Wed, 1 February 2017
Why reclaiming connection is the solution to the world's challenges. A Happy Hour Conversation with Darcia Narvaez
This week's show is with Darcia Narvaez, Professor of Psychology at the University of Notre Dame. Darcia publishes extensively on moral development and education. Author or editor of 13 books, her most recent authored books include Embodied Morality: Protectionism, Engagement and Imagination, and Neurobiology and the Development of Human Morality: Evolution, Culture and Wisdom, which won the William James Book Award from the American Psychological Association. She is a fellow of the American Psychological Association and the American Educational Research Association. She is executive editor of the Journal of Moral Education. She also writes a popular blog for Psychology Today (“Moral Landscapes”).
Her academic scholarship has moved from work on nonconscious moral rationality, to moral character education in the schools, to the neurobiology of moral development, to the study of evolved parenting practices, and the study of small-band hunter-gatherers who represent the type of society in which humans evolved.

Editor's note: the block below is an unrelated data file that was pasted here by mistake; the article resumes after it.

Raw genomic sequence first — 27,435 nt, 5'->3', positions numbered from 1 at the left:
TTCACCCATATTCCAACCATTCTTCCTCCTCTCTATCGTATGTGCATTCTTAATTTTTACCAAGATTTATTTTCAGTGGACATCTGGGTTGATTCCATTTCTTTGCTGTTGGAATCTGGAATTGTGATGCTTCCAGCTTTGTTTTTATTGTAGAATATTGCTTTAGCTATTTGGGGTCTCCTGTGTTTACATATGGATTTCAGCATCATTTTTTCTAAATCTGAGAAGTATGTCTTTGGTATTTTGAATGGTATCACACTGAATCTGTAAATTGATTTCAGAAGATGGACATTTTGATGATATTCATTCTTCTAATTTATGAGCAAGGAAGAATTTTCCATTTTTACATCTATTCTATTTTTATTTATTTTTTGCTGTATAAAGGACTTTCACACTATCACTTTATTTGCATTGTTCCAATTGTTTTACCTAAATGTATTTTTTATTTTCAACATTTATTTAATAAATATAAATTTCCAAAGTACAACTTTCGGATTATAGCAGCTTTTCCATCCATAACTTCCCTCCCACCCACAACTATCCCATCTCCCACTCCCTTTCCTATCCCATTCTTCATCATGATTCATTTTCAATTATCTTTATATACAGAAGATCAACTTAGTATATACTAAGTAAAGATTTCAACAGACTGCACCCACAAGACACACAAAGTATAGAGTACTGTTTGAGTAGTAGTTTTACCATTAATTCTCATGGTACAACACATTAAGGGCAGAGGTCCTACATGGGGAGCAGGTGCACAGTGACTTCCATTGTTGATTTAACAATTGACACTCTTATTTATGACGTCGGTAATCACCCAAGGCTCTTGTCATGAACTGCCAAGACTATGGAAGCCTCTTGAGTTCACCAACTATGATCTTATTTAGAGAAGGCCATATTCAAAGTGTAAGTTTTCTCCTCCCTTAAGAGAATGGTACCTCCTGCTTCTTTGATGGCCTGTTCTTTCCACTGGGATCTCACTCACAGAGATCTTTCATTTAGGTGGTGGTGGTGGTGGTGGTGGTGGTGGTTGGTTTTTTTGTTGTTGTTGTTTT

All this comes together in a moral developmental systems theory that emphasizes the ongoing epigenetic plasticity of how we develop our humanity and our morality. We are co-constructed by our families and our experiences. Ultimately, Darcia's concerns are for developmental optimization and fulfilling human potential—actionable communal imagination.
In this show we spoke about how a sense of connection is so vital to humans ability to thrive (so much so that 'Tribe' is one of our 7 Primal Fundamentals in our Primal State Formula). What's morality and cooperation like in our ancestral, indigenous setting? What can we do to reconnect in this crazy modern world?
Darcia takes us through the experience of children who are raised in line with ancestral indigenous ways, what this looks and feels like, and what kind of adult that results in. We then got into the consequences when children aren't raised in this way (ie the norm for most of us being raised in a typically Western way). And lastly, what we can do to change things for the better - how we can become more connected.
What you'll learn from this episode: